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NE555 on breadboard

What remains of monostable configuration is the retriggerable mode.

To be concise, the retriggerable version simply gives you the possibility to extend the period of the ON time, that we saw in the previous post fixed by the external components; this is done just by giving a new trigger input while the output is still HIGH.

What happens?
From that input instant a new period starts, and if no other triggering inputs occur, the output signal will continue to stay high for that fixed period of time more.

Because we talked about the necessity to have an input impulse with a duration far quicker than the output one, we assume it as a rule.

Now we must concentrate on the core of the discussion: how to get the signal retriggered.
In other words where we must act to get success.

...continue reading "NE555 as Monostable – Retriggerable"

Monostable Diagram

Let's continue answering to the last question in previous post.
After the switch pressure, which we tie the trigger pin to ground with, we surely get the latching couple (S,R)=(1,0).

We asked for the next state: (1,1) or (0,1)?
It depends by us: first occurs if we keep the trigger pin to ground, otherwise the Set condition is set to zero just by releasing the switch.

It's worthwhile to examine these two possibilities, to better understand the timing issues involved.
[Note that diagrams are not at the same scale: take a qualitative look]

Let's begin with the (0,1): this means that we release the pressure quite immediately.
By referring to the picture above we have in a bottom-up order the triggering event (which sets S=1), the charging of capacitor (until 2/3 Vcc which sets R=1), and finally the output which is quite-stable (and it's quite Vcc).
All this keeping in mind that the quick release of switch make S=0.

The result is obvious: output becomes high for an amount of time dictated by the charging time of capacitor through resistor(s).
After that it returns to the stable state, here the low one.

What happens by keeping the switch pressed?

...continue reading "NE555 as Monostable – How to"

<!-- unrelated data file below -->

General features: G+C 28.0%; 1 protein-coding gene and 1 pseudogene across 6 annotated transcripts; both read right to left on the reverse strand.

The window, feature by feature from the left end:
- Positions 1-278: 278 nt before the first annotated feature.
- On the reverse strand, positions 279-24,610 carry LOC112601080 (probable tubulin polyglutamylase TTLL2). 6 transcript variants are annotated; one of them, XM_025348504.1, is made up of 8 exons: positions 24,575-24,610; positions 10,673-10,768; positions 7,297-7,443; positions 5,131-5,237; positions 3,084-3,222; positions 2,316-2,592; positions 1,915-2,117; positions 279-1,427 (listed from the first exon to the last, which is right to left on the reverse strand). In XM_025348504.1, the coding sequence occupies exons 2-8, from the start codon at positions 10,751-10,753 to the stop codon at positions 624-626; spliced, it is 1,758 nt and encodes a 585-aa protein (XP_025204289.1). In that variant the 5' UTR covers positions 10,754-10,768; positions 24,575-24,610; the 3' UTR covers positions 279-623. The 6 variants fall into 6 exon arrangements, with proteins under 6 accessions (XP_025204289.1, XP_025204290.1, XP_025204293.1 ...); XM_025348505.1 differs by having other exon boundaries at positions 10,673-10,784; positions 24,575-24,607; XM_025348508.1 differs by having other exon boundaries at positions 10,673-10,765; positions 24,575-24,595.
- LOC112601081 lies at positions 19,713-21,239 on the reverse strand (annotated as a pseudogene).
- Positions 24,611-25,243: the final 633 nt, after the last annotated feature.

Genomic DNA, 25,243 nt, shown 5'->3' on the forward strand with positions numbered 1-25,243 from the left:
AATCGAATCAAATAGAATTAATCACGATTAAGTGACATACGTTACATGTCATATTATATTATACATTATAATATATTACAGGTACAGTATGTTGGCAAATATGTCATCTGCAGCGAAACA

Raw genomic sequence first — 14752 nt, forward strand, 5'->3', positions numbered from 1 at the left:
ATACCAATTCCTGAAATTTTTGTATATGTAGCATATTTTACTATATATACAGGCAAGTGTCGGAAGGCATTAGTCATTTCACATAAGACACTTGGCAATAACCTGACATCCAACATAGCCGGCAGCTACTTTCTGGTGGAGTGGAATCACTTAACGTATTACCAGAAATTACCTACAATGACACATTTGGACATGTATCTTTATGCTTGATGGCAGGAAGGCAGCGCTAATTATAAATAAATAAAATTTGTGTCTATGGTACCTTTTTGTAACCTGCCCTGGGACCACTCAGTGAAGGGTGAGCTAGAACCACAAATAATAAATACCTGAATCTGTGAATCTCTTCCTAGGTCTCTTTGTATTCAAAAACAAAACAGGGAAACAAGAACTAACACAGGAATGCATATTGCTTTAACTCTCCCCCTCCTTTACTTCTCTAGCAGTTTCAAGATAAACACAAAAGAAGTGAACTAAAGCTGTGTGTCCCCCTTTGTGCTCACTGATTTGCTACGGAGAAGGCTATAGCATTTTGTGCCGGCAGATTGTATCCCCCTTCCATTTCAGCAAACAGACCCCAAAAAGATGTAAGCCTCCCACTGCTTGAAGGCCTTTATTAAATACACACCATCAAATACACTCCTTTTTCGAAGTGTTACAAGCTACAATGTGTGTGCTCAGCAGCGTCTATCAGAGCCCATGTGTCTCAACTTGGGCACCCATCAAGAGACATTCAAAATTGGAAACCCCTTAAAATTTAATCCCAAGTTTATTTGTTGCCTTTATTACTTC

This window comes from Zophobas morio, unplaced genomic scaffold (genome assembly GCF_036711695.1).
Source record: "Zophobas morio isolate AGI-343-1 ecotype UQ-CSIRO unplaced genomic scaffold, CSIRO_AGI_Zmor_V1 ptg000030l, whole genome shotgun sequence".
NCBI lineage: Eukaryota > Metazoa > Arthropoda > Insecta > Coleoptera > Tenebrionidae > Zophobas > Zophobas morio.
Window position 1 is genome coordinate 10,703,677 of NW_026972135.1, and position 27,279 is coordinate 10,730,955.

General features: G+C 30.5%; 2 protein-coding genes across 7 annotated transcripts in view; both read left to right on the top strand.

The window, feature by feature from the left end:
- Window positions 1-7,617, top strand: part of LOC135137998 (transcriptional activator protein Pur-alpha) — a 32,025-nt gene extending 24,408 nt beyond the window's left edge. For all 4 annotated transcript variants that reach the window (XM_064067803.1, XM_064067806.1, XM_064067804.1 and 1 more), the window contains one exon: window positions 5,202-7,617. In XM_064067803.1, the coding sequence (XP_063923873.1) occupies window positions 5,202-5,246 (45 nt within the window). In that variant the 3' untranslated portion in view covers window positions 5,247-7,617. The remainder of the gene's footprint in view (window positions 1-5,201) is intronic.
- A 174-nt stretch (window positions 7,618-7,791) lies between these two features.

NE555 - MonoStable Scheme

What is a monostable?
And how can it relate to a timer IC?

As the word could suggest, it's something able to keep just one thing firmly.
For the NE555, or generally for a device, it must be intended as a condition itself.

But we know the name of the condition in jargon: state.
We talked about this concept introducing the S-R latch behavior indeed.

Well... in few words a monostable configuration simply means that 555 can keep stable only one between High and Low state. And to be precise the complete statement is monostable multi-vibrator.
Maybe what it has to be said is that in this case the output value matches with the state of the IC; but generally speaking these two concepts must be taken separately.
For our purpose we just consider them interchangeable.

...continue reading "NE555 as Monostable"

NE555 on breadboard

Maybe the most famous precision electronic timer of all times, NE555 was invented by Hans Camenzind (Switzerland) in 1970.

After more than 40 years it's still alive and healthy: born in the BJT's era now it is available in CMOS technology, even at low voltage (for more specific requirements) and in more than a package.

The interest about it never decreases, because of its simplicity and versatility.
And you'll find plenty of examples on the web with this IC involved.



By integrating both analogical and digital circuitry (very basic aspects) it is a bridge for the beginners to pass from discrete components to integrated ones with a good continuity level.

...continue reading "NE555"